In the 3D realm, the transfer displays gorgeous depth and a terrific breadth of range, generating a convincing sense of size and proportion. Foreground objects show excellent separation from the rest of the picture and appear to move independently of the background. In many sequences, particularly those with lots of action, the image has a great pop-up book effect with several layers that move deep into the screen and nicely create the illusion of three-dimensional space. Unfortunately, it isn't always consistent with some scenes looking flatter than others, often those with dim lighting like the darkly-lit interiors mentioned above. The few 3D gimmicks don't really protrude from the screen with believability, and crosstalk is a regular nuisance around objects in the far distance, especially every time the moon makes an appearance.
All in all, the animated spinoff makes for an excellent and enjoyable 3D presentation.
The audio is the same Dolby TrueHD soundtrack heard on the standard Blu-ray release, and it's a highly entertaining design where the music takes center stage. Henry Jackman's original score makes terrific use of the high-rez codec, spreading evenly throughout the sound system and marvelously enveloping the listener. Other minor discrete effects meant for ambience try to participate in the background, but are not quite as convincing. The swashbuckling action, however, displays flawless panning movement and directionality into the rears, enhancing the soundfield satisfyingly.
In the fronts, the soundstage is expansive and welcoming, creating a wonderful, spacious image that's engaging. The music, again, is most impressive with a superb, crystal-clear mid-range, allowing for each instrument in the orchestra to be perfectly heard without the slightest distortion. The graceful kitty dance-off scene is a true highlight of the lossless mix where viewers can enjoy the pluck of individual strings on the guitar and detect every step of the character's dance moves. Vocal remain intelligible and precise amid the noise and chaos. The low-end is fairly deep and weighty for the music, but explosive action sequences don't seem to have a very persuasive oomph.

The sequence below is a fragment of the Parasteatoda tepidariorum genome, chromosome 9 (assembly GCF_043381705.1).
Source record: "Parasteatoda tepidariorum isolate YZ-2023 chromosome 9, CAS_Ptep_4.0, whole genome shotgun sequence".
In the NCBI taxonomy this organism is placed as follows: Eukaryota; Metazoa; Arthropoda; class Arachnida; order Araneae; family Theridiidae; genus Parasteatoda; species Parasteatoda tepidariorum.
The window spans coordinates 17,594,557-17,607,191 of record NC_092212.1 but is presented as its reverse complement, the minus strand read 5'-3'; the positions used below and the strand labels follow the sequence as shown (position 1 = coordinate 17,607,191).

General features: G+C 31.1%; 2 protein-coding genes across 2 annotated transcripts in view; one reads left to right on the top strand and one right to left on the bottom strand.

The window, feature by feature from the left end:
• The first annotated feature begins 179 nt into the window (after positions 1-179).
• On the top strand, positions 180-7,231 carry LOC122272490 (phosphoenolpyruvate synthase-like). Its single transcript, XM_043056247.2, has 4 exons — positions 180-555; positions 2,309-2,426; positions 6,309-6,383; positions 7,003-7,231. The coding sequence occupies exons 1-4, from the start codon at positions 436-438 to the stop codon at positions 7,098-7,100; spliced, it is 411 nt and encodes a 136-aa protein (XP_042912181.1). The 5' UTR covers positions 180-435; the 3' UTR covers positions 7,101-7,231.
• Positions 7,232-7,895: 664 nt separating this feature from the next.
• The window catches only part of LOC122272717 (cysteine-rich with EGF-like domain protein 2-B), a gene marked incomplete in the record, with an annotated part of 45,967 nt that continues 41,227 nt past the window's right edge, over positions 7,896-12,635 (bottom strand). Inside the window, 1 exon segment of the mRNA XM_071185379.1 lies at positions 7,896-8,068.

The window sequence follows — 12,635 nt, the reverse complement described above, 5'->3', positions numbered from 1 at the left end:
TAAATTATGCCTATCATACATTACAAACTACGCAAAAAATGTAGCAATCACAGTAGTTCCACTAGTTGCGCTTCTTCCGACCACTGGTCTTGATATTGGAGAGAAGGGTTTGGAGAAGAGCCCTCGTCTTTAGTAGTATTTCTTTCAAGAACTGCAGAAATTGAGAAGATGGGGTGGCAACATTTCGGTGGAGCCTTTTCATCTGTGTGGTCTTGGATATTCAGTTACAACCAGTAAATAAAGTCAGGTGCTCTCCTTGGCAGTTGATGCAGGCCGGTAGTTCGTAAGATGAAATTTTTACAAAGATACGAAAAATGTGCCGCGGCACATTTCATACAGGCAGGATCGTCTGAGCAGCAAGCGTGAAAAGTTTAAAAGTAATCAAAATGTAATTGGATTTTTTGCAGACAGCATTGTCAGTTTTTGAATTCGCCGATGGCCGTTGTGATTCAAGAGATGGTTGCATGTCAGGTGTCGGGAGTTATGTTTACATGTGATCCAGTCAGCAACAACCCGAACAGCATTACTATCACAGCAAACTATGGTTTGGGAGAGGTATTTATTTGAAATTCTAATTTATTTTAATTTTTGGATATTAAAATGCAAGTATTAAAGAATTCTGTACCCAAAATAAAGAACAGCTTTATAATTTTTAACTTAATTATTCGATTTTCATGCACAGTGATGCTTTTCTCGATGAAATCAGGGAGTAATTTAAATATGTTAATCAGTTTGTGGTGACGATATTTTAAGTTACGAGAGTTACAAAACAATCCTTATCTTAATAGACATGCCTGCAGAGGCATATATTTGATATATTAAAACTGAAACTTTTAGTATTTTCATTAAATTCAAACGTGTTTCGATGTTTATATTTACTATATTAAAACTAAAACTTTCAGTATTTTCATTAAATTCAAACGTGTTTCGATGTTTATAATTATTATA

Nonetheless, the track is a great joy, and it adds plenty of delight to the movie.
All the special features found on the 2D Blu-ray release are also shared in this 3D edition.
Despite being a spinoff of the 'Shrek' franchise, 'Puss in Boots' stands on its own two paws as a fun and entertaining CG animated film. With the voice talents of Antonio Banderas, Salma Hayek and Zach Galifianakis, the fairytale comedy isn't really the strongest offshoot from a movie series, but it's imaginative with tons of humor and excitement for the whole family. The 3D Blu-ray shows some negligible issues which keep it on this side of perfection, but the presentation puts on a terrific show nonetheless with excellent video and audio. The package also comes with plenty of supplements to make this 3D Blu-ray edition highly recommended.